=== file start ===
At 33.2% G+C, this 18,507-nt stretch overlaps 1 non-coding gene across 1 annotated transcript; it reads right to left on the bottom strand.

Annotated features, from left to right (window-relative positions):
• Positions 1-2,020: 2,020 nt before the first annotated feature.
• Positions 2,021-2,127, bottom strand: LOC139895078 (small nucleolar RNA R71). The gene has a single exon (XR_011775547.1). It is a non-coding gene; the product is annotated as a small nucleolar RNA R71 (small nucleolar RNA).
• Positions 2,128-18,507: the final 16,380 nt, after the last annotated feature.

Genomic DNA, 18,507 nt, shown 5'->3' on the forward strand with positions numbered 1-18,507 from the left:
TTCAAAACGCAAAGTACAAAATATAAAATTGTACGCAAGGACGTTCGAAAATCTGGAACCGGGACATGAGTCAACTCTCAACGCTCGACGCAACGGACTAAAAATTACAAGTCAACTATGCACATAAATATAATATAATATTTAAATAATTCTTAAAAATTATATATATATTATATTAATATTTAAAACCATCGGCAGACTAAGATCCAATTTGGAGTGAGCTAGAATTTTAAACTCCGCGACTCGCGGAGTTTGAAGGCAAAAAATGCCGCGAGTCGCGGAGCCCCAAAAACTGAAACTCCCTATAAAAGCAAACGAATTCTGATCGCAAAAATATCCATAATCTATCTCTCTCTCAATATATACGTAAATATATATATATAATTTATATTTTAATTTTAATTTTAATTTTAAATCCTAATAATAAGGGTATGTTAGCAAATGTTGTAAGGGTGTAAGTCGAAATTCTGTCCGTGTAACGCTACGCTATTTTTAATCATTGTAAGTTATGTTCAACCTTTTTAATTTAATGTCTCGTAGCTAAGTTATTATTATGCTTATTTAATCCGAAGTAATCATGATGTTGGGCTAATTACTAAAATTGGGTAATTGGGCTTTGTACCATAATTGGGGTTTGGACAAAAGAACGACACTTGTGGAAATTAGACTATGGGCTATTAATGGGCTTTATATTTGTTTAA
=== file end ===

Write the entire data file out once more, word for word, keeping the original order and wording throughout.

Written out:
At 33.2% G+C, this 18,507-nt stretch overlaps 1 non-coding gene across 1 annotated transcript; it reads right to left on the bottom strand.

Annotated features, from left to right (window-relative positions):
• Positions 1-2,020: 2,020 nt before the first annotated feature.
• Positions 2,021-2,127, bottom strand: LOC139895078 (small nucleolar RNA R71). The gene has a single exon (XR_011775547.1). It is a non-coding gene; the product is annotated as a small nucleolar RNA R71 (small nucleolar RNA).
• Positions 2,128-18,507: the final 16,380 nt, after the last annotated feature.

Genomic DNA, 18,507 nt, shown 5'->3' on the forward strand with positions numbered 1-18,507 from the left:
TTCAAAACGCAAAGTACAAAATATAAAATTGTACGCAAGGACGTTCGAAAATCTGGAACCGGGACATGAGTCAACTCTCAACGCTCGACGCAACGGACTAAAAATTACAAGTCAACTATGCACATAAATATAATATAATATTTAAATAATTCTTAAAAATTATATATATATTATATTAATATTTAAAACCATCGGCAGACTAAGATCCAATTTGGAGTGAGCTAGAATTTTAAACTCCGCGACTCGCGGAGTTTGAAGGCAAAAAATGCCGCGAGTCGCGGAGCCCCAAAAACTGAAACTCCCTATAAAAGCAAACGAATTCTGATCGCAAAAATATCCATAATCTATCTCTCTCTCAATATATACGTAAATATATATATATAATTTATATTTTAATTTTAATTTTAATTTTAAATCCTAATAATAAGGGTATGTTAGCAAATGTTGTAAGGGTGTAAGTCGAAATTCTGTCCGTGTAACGCTACGCTATTTTTAATCATTGTAAGTTATGTTCAACCTTTTTAATTTAATGTCTCGTAGCTAAGTTATTATTATGCTTATTTAATCCGAAGTAATCATGATGTTGGGCTAATTACTAAAATTGGGTAATTGGGCTTTGTACCATAATTGGGGTTTGGACAAAAGAACGACACTTGTGGAAATTAGACTATGGGCTATTAATGGGCTTTATATTTGTTTAA